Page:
1896 where the monthly temperature was 70.1 degrees. In 1991 the
monthly temperature was 69.1 degrees.

For Atlantic City... the month is likely to end up in the top three
warmest Mays. Currently, the average temperature for the month is
64.5 degrees and is likely to rise a degree tornados two by months end.
The warmest may was back in 2004 where the average temperature
reached 66.9 degrees. In 1991 the monthly average temperature was 66
degrees. Both 2011 and 2012 saw a monthly average temperature of 65

Normal first date of 90 or higher.

Philadelphia may 29 Allentown may 30 Wilmington June 4 Atlantic City
June 11.


Here is our annual look as to how hot, hot, hot the Summer will
be based on past performances.

A full fledged El Nino is underway in the tropical Pacific.
All dynamical and statistical models keep it going,
the differences that exist are to its strength through this
upcoming Summer. The dynamical and statistical models are
averaging a moderate El Nino for the combined Summer months.
Some models, including the cfs2 and European model (ecmwf) are predicting a strong
El Nino. In the CPC monitoring El Nino era starting since 1950,
the highest (warmest) Summer anomaly recorded was +1.5c
(near or at the threshold for strong el ninos) during the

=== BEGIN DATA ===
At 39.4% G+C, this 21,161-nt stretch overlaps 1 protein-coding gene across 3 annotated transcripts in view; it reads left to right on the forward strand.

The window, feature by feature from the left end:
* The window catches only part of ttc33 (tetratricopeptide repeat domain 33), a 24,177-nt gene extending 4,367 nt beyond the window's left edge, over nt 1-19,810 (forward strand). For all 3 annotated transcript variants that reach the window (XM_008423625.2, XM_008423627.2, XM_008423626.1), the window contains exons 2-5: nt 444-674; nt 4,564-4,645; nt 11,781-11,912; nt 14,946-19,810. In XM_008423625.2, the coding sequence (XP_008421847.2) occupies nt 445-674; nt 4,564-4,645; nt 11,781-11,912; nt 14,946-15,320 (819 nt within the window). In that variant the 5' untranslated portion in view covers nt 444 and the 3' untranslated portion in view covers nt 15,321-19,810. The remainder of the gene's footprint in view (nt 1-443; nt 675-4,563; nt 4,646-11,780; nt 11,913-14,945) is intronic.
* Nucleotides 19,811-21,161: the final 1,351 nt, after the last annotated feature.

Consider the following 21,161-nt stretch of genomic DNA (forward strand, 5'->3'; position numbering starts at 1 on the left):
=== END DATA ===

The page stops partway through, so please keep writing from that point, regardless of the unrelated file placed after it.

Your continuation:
Summer of 1997.

This upcoming week will really seal the deal that this may will
be unseasonably warm in Philadelphia. It "may" even be a top
three warmest. This follows on the heels of an unseasonably warm
April. Since 1872, the combination of both warm (top third of all
years) aprils and Mays has only occurred twenty-three times. But
it has occurred eleven times since 1990 and six of the last Seven

So we scoured the climate records to find budding or in progress
el ninos that coincided with both warm aprils and Mays locally
in the CPC monitoring era. We found three past Summers that
met the criteria. The one sign is that all three analog Summers
were wetter than normal, hopefully keeping drought conditions
from intensifying further.

The North American multi model ensemble predictions
for this upcoming Summer has warmer and drier than normal
weather expected in our area. The international multi model
ensemble forecasts are slightly more optimistic predicting near
normal temperatures and precipitation.

The analogs for Philadelphia are:

Year June average July average August average Summer average Summer precipitation

1969 73.4 75.1 75.2 74.6 18.30
1977 68.6 77.8 76.2 74.2 15.50
1991 75.7 79.0 79.0 77.9 12.01
average 72.6 77.3 76.8 75.6 15.27

2010 73.3 78.1 76.6 76.0 11.28

The official CPC outlook for our forecast area is for equal
chances of above and below normal temperatures as well as equal
chances of above and below normal precipitation.


Phi watches/warnings/advisories...
New Jersey...none.
Marine...Small Craft Advisory until 6 am EDT Tuesday for anz450>452.


near term...nierenberg
short term...nierenberg
long term...gigi